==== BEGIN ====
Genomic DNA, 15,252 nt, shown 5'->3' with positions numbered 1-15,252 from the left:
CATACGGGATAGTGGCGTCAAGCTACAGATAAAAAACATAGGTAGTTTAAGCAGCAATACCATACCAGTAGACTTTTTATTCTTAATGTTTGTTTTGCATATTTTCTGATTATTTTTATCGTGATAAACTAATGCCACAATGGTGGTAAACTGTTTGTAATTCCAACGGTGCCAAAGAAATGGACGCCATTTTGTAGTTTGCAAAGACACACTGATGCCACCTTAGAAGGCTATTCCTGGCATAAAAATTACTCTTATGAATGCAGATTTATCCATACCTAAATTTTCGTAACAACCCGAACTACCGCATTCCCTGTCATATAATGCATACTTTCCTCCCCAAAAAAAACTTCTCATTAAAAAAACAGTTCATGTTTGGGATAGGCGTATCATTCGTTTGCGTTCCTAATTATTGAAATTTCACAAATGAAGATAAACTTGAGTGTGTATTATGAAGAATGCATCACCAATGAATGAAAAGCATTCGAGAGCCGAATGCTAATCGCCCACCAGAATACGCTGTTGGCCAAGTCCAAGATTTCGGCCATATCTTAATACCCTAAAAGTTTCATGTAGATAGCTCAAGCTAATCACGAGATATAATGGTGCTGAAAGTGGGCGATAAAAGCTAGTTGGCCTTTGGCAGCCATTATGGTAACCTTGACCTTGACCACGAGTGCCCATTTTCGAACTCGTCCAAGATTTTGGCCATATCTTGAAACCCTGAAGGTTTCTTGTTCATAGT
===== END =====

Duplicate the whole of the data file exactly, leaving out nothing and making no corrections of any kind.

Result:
Genomic DNA, 15,252 nt, shown 5'->3' with positions numbered 1-15,252 from the left:
CATACGGGATAGTGGCGTCAAGCTACAGATAAAAAACATAGGTAGTTTAAGCAGCAATACCATACCAGTAGACTTTTTATTCTTAATGTTTGTTTTGCATATTTTCTGATTATTTTTATCGTGATAAACTAATGCCACAATGGTGGTAAACTGTTTGTAATTCCAACGGTGCCAAAGAAATGGACGCCATTTTGTAGTTTGCAAAGACACACTGATGCCACCTTAGAAGGCTATTCCTGGCATAAAAATTACTCTTATGAATGCAGATTTATCCATACCTAAATTTTCGTAACAACCCGAACTACCGCATTCCCTGTCATATAATGCATACTTTCCTCCCCAAAAAAAACTTCTCATTAAAAAAACAGTTCATGTTTGGGATAGGCGTATCATTCGTTTGCGTTCCTAATTATTGAAATTTCACAAATGAAGATAAACTTGAGTGTGTATTATGAAGAATGCATCACCAATGAATGAAAAGCATTCGAGAGCCGAATGCTAATCGCCCACCAGAATACGCTGTTGGCCAAGTCCAAGATTTCGGCCATATCTTAATACCCTAAAAGTTTCATGTAGATAGCTCAAGCTAATCACGAGATATAATGGTGCTGAAAGTGGGCGATAAAAGCTAGTTGGCCTTTGGCAGCCATTATGGTAACCTTGACCTTGACCACGAGTGCCCATTTTCGAACTCGTCCAAGATTTTGGCCATATCTTGAAACCCTGAAGGTTTCTTGTTCATAGT